Trees of Transition

Planting seeds of hope throughout our world through sharing photography and thoughts on teaching, cooking, and life transitions.


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Give Short Guys a Chance!

Ladies, Let’s Break Out of Disney’s Myth of Needing to be with a Guy who is Tall

In the movies, the stunning heroine marries the handsome and TALL hero, and they look perfect together. I’m guessing that in animation, there is some formula to calculate the perfect height ratio of prince to princess; however, in real life, there is no such formula, and we don’t have to give that idea power in our lives!
I’m just releasing myself from a mindset I had of believing I SHOULD be with a guy like my brothers (who are tall and handsome); yes, I desire to be with someone who makes my heart skip a beat, but he might not be the Hollywood version of a hottie, and that is becoming fine with me.

Think about it: If you are with a guy who everyone thinks is cute, you will have to work more at managing jealousy and feelings of possessiveness than if you were with a guy who is wonderful and cute in your eyes.
The world’s standards of handsomeness and beauty change, but the character of the person is what is most important.
I’ve found that as I’ve gone on dates with all types of guys that the shorter guys tended to be more real, more emotionally present, and more interested in me as a person. When a person has to work more for something, character (the values that drive a person’s life) is built, and out of harder situations comes empathy, care, and LOVE. There are many tall guys with these qualities as well, but some shorter guys may have an extra dose, and I value that.
So don’t just write off a guy because he is shorter or the same height as you. Tall does not need to be on the “must have” list; we all shrink as we grow older as well, so maybe you’ll shrink at different rates and even out!
It also can be fun–figuring out who needs to hunch or stand on tippy toes so that in a photo you don’t see the difference.
But seriously, there are shorter men out there with strong character, fun personalities, that are romantic, and if you are open, you could fall in love with one of them!

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Learning How to Speed, Ahem, I Mean, Go With the Flow

Yes, I’m learning how to speed…I never thought I would say this. Isn’t speeding wrong? Well, yes, it is not wise, but there’s more to it just being right or wrong here.

Do you know how it is to be stuck behind that car that is going exactly 55mph on a two-lane high way where you have to wait to be able to pass safely? I used to be one of those slow-poke drivers.  Yes, I’ve driven people nuts behind me, but now I’m learning about compromise, flexibility, and going with the flow, and it is influencing my driving.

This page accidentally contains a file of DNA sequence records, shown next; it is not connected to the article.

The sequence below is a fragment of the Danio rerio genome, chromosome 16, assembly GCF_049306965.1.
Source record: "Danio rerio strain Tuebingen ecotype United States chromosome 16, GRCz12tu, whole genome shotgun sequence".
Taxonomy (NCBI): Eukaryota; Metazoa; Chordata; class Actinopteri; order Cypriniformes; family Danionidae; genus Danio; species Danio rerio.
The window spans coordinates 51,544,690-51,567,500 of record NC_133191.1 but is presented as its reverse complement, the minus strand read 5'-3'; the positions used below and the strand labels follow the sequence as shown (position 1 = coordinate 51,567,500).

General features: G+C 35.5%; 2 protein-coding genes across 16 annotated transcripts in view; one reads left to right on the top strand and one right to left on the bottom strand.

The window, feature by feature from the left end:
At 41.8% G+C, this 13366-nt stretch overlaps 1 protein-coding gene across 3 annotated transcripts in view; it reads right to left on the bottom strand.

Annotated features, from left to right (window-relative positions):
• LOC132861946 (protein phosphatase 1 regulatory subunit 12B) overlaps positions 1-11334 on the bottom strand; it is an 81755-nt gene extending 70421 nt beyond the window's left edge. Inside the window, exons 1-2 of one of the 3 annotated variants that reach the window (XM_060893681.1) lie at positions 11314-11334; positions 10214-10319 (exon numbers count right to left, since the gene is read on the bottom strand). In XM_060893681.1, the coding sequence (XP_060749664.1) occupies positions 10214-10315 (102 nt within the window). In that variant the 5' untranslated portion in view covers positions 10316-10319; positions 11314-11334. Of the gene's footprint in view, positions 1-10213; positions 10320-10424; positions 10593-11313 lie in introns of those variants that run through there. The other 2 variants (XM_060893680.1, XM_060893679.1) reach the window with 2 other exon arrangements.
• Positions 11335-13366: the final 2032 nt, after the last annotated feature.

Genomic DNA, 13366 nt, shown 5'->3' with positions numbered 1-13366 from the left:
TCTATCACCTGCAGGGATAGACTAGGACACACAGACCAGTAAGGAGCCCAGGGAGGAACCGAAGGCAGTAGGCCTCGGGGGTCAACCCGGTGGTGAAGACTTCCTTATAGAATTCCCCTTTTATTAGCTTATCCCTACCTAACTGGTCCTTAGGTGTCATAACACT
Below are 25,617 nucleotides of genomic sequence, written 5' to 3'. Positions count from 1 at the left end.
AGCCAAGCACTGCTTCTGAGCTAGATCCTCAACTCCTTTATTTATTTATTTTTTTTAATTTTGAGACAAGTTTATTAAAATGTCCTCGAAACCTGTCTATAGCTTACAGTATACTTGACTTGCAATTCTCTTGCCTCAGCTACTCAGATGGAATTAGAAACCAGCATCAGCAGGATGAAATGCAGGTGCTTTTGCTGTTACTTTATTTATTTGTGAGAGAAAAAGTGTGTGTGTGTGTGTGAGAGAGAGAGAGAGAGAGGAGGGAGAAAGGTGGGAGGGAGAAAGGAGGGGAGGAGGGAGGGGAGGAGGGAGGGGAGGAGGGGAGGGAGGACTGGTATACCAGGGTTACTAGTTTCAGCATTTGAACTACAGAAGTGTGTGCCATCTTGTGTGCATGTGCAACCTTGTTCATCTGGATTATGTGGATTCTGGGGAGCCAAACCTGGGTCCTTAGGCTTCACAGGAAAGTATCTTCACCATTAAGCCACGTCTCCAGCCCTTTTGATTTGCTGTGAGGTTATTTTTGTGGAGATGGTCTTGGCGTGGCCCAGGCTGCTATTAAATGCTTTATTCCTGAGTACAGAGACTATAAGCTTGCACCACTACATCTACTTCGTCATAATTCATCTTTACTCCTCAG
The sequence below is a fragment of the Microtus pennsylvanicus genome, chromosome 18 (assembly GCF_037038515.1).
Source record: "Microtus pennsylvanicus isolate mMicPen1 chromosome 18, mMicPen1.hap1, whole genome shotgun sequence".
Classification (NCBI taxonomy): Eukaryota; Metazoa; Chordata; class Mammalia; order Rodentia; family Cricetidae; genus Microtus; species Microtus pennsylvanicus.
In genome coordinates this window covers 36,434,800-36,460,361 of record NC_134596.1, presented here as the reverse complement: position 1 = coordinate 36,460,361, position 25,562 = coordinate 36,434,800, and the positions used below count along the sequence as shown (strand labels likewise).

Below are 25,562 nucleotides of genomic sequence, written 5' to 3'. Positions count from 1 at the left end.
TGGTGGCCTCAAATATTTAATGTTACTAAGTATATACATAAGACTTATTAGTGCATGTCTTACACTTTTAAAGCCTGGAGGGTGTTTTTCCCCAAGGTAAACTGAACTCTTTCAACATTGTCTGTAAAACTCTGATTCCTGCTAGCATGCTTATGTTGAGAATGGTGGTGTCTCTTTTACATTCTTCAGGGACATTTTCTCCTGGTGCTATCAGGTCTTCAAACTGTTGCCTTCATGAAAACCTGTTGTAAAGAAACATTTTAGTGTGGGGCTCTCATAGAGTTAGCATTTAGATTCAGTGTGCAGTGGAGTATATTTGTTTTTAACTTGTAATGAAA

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I’m not sure why it took me so long to learn how to compromise, but now I am. Fear drove me to drive the exact speed limit all the time; the sign said 35mph, so that is what I could do. I tried to follow the rules exactly.
My Mom had tried to explain to me, “It’s sometimes safer to speed and keep up with traffic rather than hold up traffic.” Back then, I wouldn’t have it. That was before I started commuting. Commuting can be sort of relaxing…but it takes so much time.
After going between 7-14 mph for an hour, then when you can choose your speed, you want to go fast! Now I can compromise here a bit.

Compromising in the areas of sexuality or morality wounds humans deeply, but knowing how to compromise with others about driving or cleaning or having friends over will help your relationships. Rules can protect and guide us, but knowing how to bend and flow with people helps them be able to be themselves and feel loved.

What changed? Learning that adults know principles and apply them in different ways to different situations helped. Reading the book, Teaching With Love and Logic, has helped my understanding of living from rules verses living from principles. There are never enough rules to feel safe or control all unknown variables, but there are principles that uphold why many things are done. People thrive more when principles are individually applied to certain situations verses cookie-cutter rules.

Compromising with roommates helped me learn to be flexible. I failed many times: I would rigidly want my way, not be open to options, and push hard. For example, at one place where I lived, we made an agreement we wouldn’t have guys stay over night. That standard made me feel safe, and it just was wise for a house-full of young ladies.
I didn’t want to consider that there were options! Then one day a friend wanted a married guy to be able to crash on our couch for the night. It scared me, so I stood by our rule and didn’t budge. Now I see her perspective way more…he was like a brother to her…I hurt our friendship because of my attitude…my friend did find a place for that guy to stay, but I got my way. With a cost.

I saw the “No guys staying over” as a rule that could only be kept or broken. Looking back, I see that if I followed the principle: “It’s not wise to have single guys stay the night.” I could have seen the difference and been okay with letting my housemate’s friend stay over.

Yes, some things are black and white, right and wrong; but being open to the shades of variation in life will make your life flow more smoothly. Yes, I speed a little at times now, but I’m caring more for the drivers around me instead of making us all frustrated by trying to follow the letter of the law. We’re on earth to love each other. Following a rule is wise, but understanding the principle that is underneath the rule is even wiser.

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